BOSTON (CBS) - When you think of a New England winter, one thing comes to mind: snow. But research is showing our winters are changing.
You might say Al Jenks is something of an optimist. He's prepping the trails at Windblown, 25 miles of cross country trails nestled in the shadow of Mount Monadnock.
"There was a longer season 30-40 years ago, on average," Jenks told WBZ-TV.
What snow he gets now doesn't last as long.
"Now you just can't count on it," explained Jenks. "When the snow lands, it's just drop everything and go skiing because next weekend it just might not be there."
Boston University professor Pam Templer is running experiments at the Hubbard Experimental Forest in New Hampshire's White Mountains.
"Basically, over this 50-year period , there's 20 fewer days when snow covers the ground and its actually getting thinner," said Templer.
"Air temperatures in winter have increased by about 2.5 degrees Fahrenheit," added Templer.
Scientists have found other indications the winter season is getting shorter. There are now 22.5 fewer days of ice cover today than there were back in 1955 on Mirror Lake, for example.
Templer is in the process of creating a new experiment right in the heart of the woods. PVC tubing has been laid out in a grid formation and will actually heat the forest floor. The goal is to simulate a world with less snow so they can monitor the impact on trees and wildlife.
Part of the experiment includes collecting leaves in makeshift laundry baskets. "We measure the carbon and nitrogen levels,' said Templer.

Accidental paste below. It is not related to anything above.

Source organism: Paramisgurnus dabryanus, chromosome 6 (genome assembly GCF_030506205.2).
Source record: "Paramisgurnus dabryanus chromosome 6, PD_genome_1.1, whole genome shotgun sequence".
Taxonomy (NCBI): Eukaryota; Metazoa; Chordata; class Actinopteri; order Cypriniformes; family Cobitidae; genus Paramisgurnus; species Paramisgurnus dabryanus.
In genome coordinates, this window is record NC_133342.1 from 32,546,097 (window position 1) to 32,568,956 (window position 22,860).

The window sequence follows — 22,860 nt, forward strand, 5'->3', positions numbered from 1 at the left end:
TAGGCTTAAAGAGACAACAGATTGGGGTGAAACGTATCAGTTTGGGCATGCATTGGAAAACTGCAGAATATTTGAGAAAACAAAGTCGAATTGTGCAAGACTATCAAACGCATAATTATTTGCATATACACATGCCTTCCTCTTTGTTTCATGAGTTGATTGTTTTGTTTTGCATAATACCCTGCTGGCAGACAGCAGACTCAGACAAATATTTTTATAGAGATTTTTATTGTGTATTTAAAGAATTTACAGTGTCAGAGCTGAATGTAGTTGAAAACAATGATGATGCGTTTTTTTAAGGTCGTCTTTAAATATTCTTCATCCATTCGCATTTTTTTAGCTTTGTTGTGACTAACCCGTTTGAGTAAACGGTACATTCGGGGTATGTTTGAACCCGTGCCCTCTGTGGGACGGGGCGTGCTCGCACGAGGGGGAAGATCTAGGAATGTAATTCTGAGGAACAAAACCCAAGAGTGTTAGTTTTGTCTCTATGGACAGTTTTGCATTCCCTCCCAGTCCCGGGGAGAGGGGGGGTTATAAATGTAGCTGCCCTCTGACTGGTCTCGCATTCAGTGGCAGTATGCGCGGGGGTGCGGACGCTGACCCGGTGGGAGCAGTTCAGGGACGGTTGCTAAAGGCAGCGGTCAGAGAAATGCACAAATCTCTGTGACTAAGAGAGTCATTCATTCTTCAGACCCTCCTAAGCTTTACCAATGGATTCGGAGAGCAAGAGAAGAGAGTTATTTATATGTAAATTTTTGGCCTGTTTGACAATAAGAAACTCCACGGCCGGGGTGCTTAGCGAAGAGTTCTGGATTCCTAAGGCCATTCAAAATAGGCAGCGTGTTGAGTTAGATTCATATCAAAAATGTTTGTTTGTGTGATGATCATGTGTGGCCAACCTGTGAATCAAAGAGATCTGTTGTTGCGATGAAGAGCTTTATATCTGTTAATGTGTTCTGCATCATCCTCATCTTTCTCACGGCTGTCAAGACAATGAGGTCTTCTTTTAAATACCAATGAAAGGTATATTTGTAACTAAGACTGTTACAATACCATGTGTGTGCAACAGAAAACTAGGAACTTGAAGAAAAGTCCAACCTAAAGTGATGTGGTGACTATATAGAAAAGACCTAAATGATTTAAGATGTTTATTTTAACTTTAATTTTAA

The goal is to try and see into the future. "These trees are alive now and I don't think they will die because of winter climate change, but the question is how will the next generation of say sugar maples, which are so important for this region, respond," said Templer.
"Less snow means less money coming in," said Jenks. Whether it's the high cost of making snow for downhill ski resorts, or places like Windblown which can't even open, the impact of less snow on the region is widespread.
"We're used to having snow in the winter time. It just doesn't feel right that you can't go ice fishing," said Jenks. "There have been a number of cross country ski areas that have gone out of business."
There is a bit of irony with this research. It might seem that the goal is to see how the trees and insects respond to more warmth, but that's not the case.
Since snow acts like insulation, it actually moderates the temperature and protects the roots and small organisms from the harshest cold. Researchers will be looking to see what happens when this aspect of the environment is exposed to colder temperatures.
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